A Cleethorpes winter speciality

At the second attempt I finally caught up with Lincolnshire's only wintering Purple Sandpiper at the traditional haunt for this species - Cleethorpes. It was looking as though we wouldn't have one this winter after myself and a few other local birders had made numerous fruitless searches within the area, but thankfully this bird was found earlier in the week.
Also had a look for the Red-necked Grebe that had been found yesterday at Cleethorpes Country Park, but there was no sign today, though a 1st-winter Med Gull was present on the lake.

The only known wintering Purple Sandpiper in the whole of Lincolnshire
(click pics for larger images)

Norfolk 06/02/10 - a day of two halves

Made the trip to Norfolk with Alan Daws, Steve Routledge & Dave Wright and was met by clear blue skies (when a dull, grey day had been forecast). First stop was Swanton Morley GP's to twitch the Black-throated Diver but most of the pit was iced over and the star bird had clearly moved on but Goosander and Kingfisher seen. Next stop was Whitlingham Country Park and it's not often you see so many scarce birds in one place - Ring-necked Duck, Great Northern Diver, Red-necked Grebe, Scaup & 2 Smew all on the lake. 2 Goosander, 4 Egyptian Geese also seen & a Marsh Tit heard (Marsh Tit isn't found in the northern half of Lincs so not a species we have much contact with). 4 Egyptian Geese also next to the River Yare as we crossed over on the car ferry. 6 Taiga Bean Geese were seen at Cantley (this and the neighbouring Buckenham Marshes are the only places you can see a wintering flock of Taiga's in England). 85 Eurasian White-fronted Geese were also at Cantley + a Stonechat. Mammal of the day was the Chinese Water Deer that was running around at Cantley. 400+ Pink-footed Geese were nearby. We got to Haddiscoe Marshes within 20mins of a Rough-legged Buzzard being seen and although I saw at least 6 Marsh Harriers, the day went downhill from there as the fog rolled in and never left for the remanider of the day. We had hoped to take in the crane/harrier roost at Stubbs Mill but the fog had stopped any chance of that, as we found visibility was non-existent at nearby Horsey.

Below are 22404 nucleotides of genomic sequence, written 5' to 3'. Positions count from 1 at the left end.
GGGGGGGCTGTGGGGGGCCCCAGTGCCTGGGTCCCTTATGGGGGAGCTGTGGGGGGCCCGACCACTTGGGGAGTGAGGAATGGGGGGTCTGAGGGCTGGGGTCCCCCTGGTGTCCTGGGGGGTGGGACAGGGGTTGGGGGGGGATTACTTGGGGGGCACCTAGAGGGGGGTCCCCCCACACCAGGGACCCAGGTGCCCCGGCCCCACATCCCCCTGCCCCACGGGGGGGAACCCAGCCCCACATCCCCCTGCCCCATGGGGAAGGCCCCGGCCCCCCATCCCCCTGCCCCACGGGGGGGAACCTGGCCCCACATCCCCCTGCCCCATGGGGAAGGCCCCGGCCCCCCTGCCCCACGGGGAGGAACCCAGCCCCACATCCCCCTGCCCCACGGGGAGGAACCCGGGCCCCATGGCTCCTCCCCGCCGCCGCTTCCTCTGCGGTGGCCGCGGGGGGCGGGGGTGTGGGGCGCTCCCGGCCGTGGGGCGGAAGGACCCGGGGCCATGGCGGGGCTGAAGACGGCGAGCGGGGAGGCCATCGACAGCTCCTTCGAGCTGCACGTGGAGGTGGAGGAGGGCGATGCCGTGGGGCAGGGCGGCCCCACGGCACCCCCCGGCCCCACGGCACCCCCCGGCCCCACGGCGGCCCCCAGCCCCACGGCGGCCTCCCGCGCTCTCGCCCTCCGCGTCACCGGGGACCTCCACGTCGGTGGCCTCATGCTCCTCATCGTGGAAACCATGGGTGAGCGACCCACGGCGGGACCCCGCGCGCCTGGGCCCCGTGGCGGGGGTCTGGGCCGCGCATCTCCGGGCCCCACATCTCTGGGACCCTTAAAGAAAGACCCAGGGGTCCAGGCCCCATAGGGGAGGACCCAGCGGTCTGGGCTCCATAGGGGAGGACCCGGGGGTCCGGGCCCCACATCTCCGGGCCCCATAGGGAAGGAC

Great Northern Diver (check out that stonking bill)

Red-necked Grebe

Egyptian Goose
Local birders were amused at 3 of us taking photos of this species, which is a common sight in Norfolk, but there's only one regular spot in Lincs were you can see Gypo Geese and they're not as confiding as this

I was enjoying typical Norfolk scenery in bright, sunny weather, then the fog arrived...

Windmill in the fog & a frustrated birder

Donna Nook Grey Seals

Just in case anyone is still thinking of coming for the grey seals, I thought I'd mention that all of them are either right out on the tideline or back at sea. The number of pups born on the reserve continued to rise with a total of 1371 born last year, compared to 1,308 (2008) & 1,194 (2007).